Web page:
A local anesthetic is injected into a specific joint or nerve, blocking pain. The vet starts at the hoof and works up (as necessary). Once the horse moves soundly, the problem area has been identified.

Flexion Test

Your vet will stress a joint (by picking up and holding a tight bend in the leg), then have the horse trot off. If the horse looks more lame, the vet has a better idea where to look for the cause.

Neurologic Examination

Lameness can be caused by neuromuscular disorders, so a neurological exam is important. The vet will test for motor function by checking facial functions (blinking, nose sensations, tongue use, etc.), skin sensations, reflexes, and more.

The Lameness Scale

0 – Lameness not perceptible
1 – Lameness difficult to observe and not consistent
2 – Lameness difficult to observe at walk and trot (in a straight line) but consistent under specific circumstances (riding, circles, hard surfaces, etc.)
3 – Lameness is consistent at the trot under all circumstances
4 – Lameness is obvious at the walk
5 – Lameness allows for minimal weight bearing (in motion or at rest) or the inability to move

Treating Lameness

There are many ways to treat lameness.

Stall Rest

Most common after surgery, for fractures, and severe tissue damage (tendon, ligament, or muscle). In some cases, light turnout (in a small paddock where the horse can’t run) may be allowed.

dapple gray horse in stall

Source: Canva

Hand walking

Hand walking is used when a horse needs controlled movement (no running allowed).

Cold Hosing

Cold hosing is helpful with any injury or lameness that involves inflammation, heat, or swelling.

NSAIDs (Bute)

Bute (and other NSAIDs) help reduce inflammation and pain. This is a short-term treatment.

woman doing bodywork on a horse

Source: Canva


Bodywork (like massages and chiropractic treatments) can help break up scar tissue, improve circulation, provide pain relief, reduce inflammation, and more.

Corrective Shoeing

Many conditions benefit from corrective shoeing, which provides additional support to the hoof and can help relieve pressure from certain bones and joints.

Joint Injections

Joint injections can provide relief from arthritis, DJD, and navicular (among other joint-related issues).

gloved hand holding syringe with horse in background

Source: Canva

Magnawave Therapy

MagnaWave therapy uses a pulsing charge to help with sore muscles and pain.


Surgery is typically reserved for extreme cases, like severe kissing spine, bone chips, inserting pins, or tendon/ligament injuries.

horse legs with polo wraps

Source: Canva

Frequently Asked Questions

Q: What is the most common cause of lameness in horses?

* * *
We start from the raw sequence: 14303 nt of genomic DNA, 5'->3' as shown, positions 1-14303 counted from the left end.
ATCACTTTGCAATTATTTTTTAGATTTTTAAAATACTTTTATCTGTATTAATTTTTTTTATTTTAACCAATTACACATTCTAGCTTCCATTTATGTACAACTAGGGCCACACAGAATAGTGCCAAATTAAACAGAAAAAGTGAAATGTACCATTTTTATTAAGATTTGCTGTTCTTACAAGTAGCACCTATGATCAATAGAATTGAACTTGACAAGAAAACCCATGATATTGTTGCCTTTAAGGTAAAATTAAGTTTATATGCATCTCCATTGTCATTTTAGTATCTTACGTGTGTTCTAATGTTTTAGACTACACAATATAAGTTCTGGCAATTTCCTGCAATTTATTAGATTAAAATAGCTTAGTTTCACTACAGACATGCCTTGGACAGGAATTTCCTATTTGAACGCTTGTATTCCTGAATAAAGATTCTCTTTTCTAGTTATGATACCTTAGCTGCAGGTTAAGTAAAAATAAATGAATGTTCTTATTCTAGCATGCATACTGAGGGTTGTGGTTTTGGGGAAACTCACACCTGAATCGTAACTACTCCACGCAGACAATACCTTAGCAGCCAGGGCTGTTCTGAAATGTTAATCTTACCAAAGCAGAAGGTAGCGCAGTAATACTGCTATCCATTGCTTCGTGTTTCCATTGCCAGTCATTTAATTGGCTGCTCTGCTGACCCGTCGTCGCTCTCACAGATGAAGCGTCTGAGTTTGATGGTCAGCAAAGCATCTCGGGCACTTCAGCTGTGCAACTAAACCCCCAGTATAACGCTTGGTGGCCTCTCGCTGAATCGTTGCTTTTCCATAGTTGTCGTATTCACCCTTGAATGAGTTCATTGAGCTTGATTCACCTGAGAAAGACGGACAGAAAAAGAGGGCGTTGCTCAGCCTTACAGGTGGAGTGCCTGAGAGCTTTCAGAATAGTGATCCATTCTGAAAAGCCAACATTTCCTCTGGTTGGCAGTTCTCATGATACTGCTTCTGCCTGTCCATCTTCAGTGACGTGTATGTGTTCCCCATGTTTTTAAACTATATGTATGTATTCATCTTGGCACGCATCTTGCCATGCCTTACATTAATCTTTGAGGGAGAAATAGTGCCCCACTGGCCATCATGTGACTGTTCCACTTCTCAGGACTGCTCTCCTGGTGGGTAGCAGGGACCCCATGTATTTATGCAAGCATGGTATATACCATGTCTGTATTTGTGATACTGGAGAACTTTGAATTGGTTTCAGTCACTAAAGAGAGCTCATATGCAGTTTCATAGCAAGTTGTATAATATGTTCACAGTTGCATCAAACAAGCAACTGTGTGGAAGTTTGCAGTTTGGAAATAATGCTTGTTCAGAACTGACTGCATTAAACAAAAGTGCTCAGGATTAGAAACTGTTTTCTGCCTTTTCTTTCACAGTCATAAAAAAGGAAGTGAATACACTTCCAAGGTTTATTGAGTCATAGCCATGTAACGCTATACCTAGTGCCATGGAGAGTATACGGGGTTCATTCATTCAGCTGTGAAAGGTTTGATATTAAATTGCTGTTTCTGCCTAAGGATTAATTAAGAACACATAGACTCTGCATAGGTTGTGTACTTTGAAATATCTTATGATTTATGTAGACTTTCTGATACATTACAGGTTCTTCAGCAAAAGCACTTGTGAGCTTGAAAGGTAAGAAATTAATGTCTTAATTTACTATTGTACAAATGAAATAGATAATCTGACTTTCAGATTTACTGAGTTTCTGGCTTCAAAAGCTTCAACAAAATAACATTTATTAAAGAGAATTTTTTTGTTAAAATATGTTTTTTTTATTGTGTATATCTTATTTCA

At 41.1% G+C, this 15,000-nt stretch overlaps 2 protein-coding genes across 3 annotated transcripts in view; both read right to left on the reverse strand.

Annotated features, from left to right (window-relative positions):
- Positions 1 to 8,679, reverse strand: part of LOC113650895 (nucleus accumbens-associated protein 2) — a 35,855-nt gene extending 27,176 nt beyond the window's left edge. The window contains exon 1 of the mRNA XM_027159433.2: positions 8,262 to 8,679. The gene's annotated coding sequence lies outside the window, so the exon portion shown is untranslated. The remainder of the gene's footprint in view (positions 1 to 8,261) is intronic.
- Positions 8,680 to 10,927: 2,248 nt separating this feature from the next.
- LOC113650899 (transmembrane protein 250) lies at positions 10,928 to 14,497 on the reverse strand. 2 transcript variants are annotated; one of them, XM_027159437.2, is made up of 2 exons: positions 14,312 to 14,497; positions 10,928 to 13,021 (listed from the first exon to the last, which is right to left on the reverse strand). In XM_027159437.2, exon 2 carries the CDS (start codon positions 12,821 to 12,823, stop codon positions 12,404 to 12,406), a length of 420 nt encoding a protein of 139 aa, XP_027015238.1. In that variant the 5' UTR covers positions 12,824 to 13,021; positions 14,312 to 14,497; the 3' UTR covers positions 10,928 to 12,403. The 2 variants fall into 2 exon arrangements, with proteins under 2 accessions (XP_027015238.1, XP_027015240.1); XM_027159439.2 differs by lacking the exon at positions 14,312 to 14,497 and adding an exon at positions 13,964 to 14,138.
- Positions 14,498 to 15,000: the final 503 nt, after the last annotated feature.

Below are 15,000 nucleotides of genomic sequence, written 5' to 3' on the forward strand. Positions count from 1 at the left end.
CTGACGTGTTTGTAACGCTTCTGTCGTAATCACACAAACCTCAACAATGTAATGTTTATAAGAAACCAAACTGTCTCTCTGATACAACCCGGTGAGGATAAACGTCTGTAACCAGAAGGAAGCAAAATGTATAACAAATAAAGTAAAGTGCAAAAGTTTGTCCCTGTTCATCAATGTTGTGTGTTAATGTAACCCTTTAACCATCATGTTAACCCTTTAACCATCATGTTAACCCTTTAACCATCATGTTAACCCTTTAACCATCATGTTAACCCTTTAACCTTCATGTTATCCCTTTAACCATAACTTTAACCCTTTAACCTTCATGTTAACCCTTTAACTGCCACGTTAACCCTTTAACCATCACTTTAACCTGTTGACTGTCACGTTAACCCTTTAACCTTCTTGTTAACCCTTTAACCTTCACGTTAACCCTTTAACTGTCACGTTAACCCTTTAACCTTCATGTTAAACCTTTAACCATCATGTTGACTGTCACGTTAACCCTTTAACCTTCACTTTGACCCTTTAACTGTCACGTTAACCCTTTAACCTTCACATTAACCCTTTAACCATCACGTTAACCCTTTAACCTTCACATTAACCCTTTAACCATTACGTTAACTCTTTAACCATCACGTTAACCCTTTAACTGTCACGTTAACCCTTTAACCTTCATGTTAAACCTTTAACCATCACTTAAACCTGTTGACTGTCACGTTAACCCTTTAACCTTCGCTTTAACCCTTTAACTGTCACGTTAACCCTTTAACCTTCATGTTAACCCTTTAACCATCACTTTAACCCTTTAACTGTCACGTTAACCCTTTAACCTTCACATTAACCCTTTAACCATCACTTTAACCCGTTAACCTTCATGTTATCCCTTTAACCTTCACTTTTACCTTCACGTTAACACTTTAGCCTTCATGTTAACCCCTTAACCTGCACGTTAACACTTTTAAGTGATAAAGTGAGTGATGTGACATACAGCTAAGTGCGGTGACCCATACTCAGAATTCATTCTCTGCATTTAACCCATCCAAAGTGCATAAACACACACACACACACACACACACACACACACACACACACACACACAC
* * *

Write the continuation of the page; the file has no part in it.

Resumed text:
Hoof problems, like abscesses, and arthritis are two of the most common causes. More generally, any source of pain can cause lameness.

Q: How do you treat lameness in horses?

This will vary depending on the cause of lameness, but when in doubt, rest—and lots of it.

Q: What are the symptoms of lameness?

Some of the most common symptoms are limping, head bobbing, a shortened stride, inflammation or swelling, and resisting/refusing to work.

Q: Can you ride a horse with lameness?

99% of the time, you shouldn’t ride a lame horse. If the horse is clearly in pain or if the lameness is sudden (they’re moving fine, then they suddenly start limping), you shouldn’t ride.

The other 1% is chronic issues (like arthritis or an old injury with scar tissue). With these, your horse may be fine to ride. In cases like this, it depends entirely on the horse (and your vet’s opinion).

I owned a horse that had fractured his hock with his previous owner. He had a lot of calcification (his hock looked like a grapefruit). Unless he showed signs of pain or discomfort, I rode (with my vet’s OK).

Q: Why do horses suddenly go lame?

Most sudden lameness issues come from the hoof: a stuck stone, a nail, an abscess, a stone bruise. Laminitis can also cause sudden lameness.

Parting Thoughts

While lameness can’t always be prevented, it can be managed. The better you know your horse’s body and movements, the more likely you are to catch a problem early.

P.S. Enjoy this article? Trot on over to:


The Lameness Examination in Horses – Musculoskeletal System – MSD Veterinary Manual

Causes of Equine Lameness: Degenerative Joint Disease – Horse Illustrated

Love it? Share it!

About the author


With a bachelor's degree in creative writing from the University of Central Florida and an editing certificate from the University of Washington, my decade-long writing journey has been a kaleidoscope of diverse experiences. I've had the privilege of contributing to a spectrum of platforms, including newspapers, print and online magazines, literary journals, and individual clients on subjects spanning from horse care, gardening, motorcycles, to exploring East Asia.